The solace of Central Park


Keith-&-LesliKeith shook his head, ruing that there just seemed no getting away from Lesli. There was, though, his ace in the hole. His first distraction from problems was always music. Second choice, a good movie. When all else failed there was, right down the street, the solace of Central Park.

The sun would be up before long. In fact, the sky was already bluing. Druggies and muggers would be calling it a night, clearing out ahead of the morning police patrols.

Meanwhile, he stepped out into the hall and took in the New York Times and Newsday. Made coffee, looked over yesterday’s mail. Stopped dead. As if things weren’t bad enough, he had letter from Cousin Linda — from the return address she was still in prison.

He put that to the side. Butch and Sundance, woke up, sniffed the air and started prowling around, meowing for another meal. “Nothing doing, guys. Y’all just ate.” He looked at them looking pitiful, relented, and went to the cupboard for cat-snacks.

Keith forgot about going to the park. And came face to face with an ugly conclusion he’d really known was inevitable. Even if Lesli called, even if she came over out of the blue like last time and jumped his bones.

Crazy as he was about the woman, much as he wanted her, did he need someone in his life who’d twice, now, left him flat? And this time, she was carrying their child. No matter how well she explained herself, nothing short of her having wandered around this past week in a state of amnesia was going to hold water.

It was, he swore, time to move on past Lesli. Wasn’t going to be the least bit easy, but when all was said and done, yes, it had to be done. The realization didn’t do much for his mood or for his frame of mind. How, he wondered, could so much go right in the world — his career was on about fast a track as there was — and everything go wrong at the same time.

He gave up any idea of going to bed, where he would simply twist and turn, tormented by his thoughts, and went back to watching what was left of the game, the kittens curled up on either side, slipping off to sleep. Keith couldn’t figure what to do with himself and decided to go the park after all. If only to get out of the house.

A grey day. Drizzling. Not enough to need an umbrella. He tossed on a windbreaker and went out. A breeze was blowing and rain lightly sprayed his skin. He sighed. And strolled.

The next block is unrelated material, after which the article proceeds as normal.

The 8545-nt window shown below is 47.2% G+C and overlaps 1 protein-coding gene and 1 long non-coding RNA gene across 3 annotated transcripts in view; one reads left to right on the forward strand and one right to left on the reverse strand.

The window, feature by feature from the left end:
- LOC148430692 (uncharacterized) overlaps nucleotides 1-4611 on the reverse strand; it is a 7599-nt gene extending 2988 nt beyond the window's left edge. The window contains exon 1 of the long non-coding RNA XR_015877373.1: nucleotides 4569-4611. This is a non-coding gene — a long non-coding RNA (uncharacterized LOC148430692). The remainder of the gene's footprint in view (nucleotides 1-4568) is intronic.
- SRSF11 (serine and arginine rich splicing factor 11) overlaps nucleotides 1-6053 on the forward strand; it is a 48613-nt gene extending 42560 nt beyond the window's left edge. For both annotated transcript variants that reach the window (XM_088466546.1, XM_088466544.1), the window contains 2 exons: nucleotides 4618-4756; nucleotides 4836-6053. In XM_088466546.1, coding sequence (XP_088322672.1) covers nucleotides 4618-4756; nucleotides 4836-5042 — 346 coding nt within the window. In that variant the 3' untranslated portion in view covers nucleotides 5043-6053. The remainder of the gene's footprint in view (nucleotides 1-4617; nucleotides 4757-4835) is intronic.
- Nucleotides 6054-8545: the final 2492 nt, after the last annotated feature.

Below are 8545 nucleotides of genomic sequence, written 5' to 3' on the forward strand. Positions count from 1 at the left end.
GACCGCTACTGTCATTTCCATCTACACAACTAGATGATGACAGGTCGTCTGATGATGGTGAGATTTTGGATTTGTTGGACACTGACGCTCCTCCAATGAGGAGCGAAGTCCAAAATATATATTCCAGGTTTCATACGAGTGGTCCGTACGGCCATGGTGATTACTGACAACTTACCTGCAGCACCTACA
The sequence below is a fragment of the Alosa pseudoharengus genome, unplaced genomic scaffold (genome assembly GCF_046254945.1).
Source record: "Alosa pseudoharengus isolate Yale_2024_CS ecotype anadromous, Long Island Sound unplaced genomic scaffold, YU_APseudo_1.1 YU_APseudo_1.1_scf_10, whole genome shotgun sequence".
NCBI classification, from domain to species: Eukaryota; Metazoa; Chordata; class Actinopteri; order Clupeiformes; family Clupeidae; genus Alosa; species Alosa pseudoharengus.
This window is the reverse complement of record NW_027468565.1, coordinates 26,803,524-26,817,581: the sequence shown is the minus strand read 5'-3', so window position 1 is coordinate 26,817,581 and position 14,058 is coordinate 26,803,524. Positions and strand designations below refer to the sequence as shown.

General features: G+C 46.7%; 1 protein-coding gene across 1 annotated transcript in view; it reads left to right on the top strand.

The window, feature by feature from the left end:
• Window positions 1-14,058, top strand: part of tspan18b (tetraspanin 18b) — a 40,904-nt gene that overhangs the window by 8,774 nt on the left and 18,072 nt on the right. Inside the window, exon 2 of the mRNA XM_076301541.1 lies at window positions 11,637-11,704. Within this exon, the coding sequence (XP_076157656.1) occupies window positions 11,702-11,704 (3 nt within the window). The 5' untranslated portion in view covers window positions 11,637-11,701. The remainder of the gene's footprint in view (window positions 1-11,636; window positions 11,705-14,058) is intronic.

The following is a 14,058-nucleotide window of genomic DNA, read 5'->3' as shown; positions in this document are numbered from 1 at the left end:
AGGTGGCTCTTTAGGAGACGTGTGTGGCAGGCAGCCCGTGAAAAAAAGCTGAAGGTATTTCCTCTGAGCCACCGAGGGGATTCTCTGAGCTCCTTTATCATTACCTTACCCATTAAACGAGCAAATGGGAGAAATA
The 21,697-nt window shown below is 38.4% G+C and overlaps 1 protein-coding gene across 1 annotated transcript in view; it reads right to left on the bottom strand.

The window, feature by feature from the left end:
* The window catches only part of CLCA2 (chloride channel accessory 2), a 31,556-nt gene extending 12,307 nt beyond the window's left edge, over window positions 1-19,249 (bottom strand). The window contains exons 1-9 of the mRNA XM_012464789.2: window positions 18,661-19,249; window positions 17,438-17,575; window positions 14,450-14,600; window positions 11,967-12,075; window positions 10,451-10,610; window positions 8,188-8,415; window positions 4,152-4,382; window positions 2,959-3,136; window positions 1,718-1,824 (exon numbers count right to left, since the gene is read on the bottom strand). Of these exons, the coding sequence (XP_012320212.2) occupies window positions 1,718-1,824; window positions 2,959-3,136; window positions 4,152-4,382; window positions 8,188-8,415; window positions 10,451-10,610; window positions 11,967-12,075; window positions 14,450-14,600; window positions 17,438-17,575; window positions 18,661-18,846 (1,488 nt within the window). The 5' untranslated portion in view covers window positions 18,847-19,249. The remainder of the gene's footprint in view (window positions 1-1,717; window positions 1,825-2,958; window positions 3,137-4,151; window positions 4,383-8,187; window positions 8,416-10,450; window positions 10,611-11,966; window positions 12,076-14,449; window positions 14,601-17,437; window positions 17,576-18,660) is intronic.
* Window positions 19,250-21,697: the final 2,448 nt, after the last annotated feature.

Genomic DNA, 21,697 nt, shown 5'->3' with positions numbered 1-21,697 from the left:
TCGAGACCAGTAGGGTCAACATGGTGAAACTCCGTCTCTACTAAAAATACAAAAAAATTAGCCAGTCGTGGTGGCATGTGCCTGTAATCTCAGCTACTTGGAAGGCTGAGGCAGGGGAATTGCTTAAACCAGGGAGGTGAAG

When he got to the entrance, the cops hadn’t yet come through. A few hookers were still hanging out, looking good — no slatternly down-and-outers in this neck of the woods.

A couple of them called after them as he passed. Comments like, “Hey, sexy!” and “Baby boy, don’t you want some of this?” He smiled and kept going. Looked back over his shoulder at one lady, a regular, who more than a few times had playfully propositioned him and resembled Linda. He winked. She grinned and winked back.

He went on into the park. And sat on a bench, watching the large pond. Ducks, geese, a few swans swam around snapping up bread and crackers a couple stood tossing in the water. Despite an overcast, the sun was starting to dry things out and warm things up.

Gradually, the park was waking. The birds had begun to get noisy, cabs and cars were coming through taking the shortcut back and forth across town. Pretty soon the place would fill up with people carrying out their plans for the day.

For that matter, the band had their own plans. Before going into the studio later in the week, there was a listening session this evening. So Helen, Sam and he could sort through what they’d recorded on the Long Island dates. There was plenty of music and it would take hours. Something of a pain, but on the bright side, they had come up with a general objective.

Capitalizing on “Let’s Fall in Love Tonight” from Helen already making noise, one of this album’s tracks was going to be a long, live version. In fact, outside the two studio cuts, everything else was going to be on that order. Performances that featured a lot of jamming and soloing.

It had come to characterize their gigs. Things hadn’t started out that way, just evolved.  Simply because, instead of merely backing up Helen and Sam, Keith’s role now was to have a presence. To him that translated into airing his chops for all they were worth — like any bluesman, which he was at heart.

This quickly rubbed off on Sam, who delighted in doing the same thing at the piano. Here and there Luis got in on the act, whipping up a tasty percussion solo. They had, by happenstance, formed the first Black jam-band of the modern era.


Next week: Keith looks after the necessaries.

Dwight Hobbes welcomes reader responses to P.O. Box 50357, Mpls., 55403.